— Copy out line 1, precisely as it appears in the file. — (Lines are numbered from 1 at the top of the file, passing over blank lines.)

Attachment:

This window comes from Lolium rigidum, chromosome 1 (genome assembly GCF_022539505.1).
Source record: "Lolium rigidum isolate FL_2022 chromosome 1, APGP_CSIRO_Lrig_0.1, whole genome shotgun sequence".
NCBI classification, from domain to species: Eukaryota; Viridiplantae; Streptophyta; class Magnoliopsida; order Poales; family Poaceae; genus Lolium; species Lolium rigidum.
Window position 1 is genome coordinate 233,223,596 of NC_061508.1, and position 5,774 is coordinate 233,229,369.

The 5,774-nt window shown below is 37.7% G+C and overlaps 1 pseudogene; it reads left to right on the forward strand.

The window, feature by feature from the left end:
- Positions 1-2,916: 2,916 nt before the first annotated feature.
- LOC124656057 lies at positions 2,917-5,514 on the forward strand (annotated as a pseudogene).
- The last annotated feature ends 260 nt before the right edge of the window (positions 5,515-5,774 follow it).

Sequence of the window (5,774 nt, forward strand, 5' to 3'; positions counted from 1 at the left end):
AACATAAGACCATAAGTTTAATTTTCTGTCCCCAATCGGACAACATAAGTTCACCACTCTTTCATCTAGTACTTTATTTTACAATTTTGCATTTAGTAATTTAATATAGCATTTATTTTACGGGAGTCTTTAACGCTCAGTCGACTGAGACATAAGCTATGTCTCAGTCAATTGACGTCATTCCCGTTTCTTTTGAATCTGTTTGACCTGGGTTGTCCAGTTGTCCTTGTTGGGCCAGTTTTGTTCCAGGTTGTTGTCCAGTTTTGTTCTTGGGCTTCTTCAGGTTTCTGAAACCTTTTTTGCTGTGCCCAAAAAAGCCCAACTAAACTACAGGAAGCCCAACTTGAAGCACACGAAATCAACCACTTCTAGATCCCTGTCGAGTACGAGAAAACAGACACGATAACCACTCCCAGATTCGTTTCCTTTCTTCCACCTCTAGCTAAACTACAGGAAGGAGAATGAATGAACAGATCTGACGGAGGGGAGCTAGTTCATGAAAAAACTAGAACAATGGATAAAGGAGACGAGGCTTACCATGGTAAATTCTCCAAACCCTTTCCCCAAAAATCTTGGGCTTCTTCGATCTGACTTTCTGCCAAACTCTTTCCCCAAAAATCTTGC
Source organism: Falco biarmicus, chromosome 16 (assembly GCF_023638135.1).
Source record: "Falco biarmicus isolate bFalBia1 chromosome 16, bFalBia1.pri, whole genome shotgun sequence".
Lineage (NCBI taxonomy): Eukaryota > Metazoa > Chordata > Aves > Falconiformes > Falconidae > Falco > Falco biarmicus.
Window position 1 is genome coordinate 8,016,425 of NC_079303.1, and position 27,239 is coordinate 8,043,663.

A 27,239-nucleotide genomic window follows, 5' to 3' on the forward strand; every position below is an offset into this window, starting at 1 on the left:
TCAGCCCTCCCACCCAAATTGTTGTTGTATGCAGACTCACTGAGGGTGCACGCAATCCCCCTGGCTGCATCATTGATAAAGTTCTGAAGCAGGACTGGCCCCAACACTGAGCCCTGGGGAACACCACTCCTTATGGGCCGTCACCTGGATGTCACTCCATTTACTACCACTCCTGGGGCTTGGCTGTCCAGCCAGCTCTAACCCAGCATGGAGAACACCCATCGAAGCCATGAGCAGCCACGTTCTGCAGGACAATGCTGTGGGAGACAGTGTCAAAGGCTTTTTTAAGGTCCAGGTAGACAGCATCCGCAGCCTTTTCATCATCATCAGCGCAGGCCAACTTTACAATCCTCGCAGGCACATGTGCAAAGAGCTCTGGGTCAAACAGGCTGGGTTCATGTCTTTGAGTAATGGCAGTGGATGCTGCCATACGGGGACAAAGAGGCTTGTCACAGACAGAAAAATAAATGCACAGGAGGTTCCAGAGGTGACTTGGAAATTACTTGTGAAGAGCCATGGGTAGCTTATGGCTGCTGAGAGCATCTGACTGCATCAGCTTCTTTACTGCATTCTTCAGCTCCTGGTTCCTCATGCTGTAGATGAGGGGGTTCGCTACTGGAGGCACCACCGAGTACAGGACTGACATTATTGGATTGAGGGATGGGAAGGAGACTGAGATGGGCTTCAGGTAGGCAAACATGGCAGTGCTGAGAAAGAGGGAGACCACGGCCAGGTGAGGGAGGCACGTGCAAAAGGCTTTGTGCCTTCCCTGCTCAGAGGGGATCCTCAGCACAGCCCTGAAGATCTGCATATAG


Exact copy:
This window comes from Lolium rigidum, chromosome 1 (genome assembly GCF_022539505.1).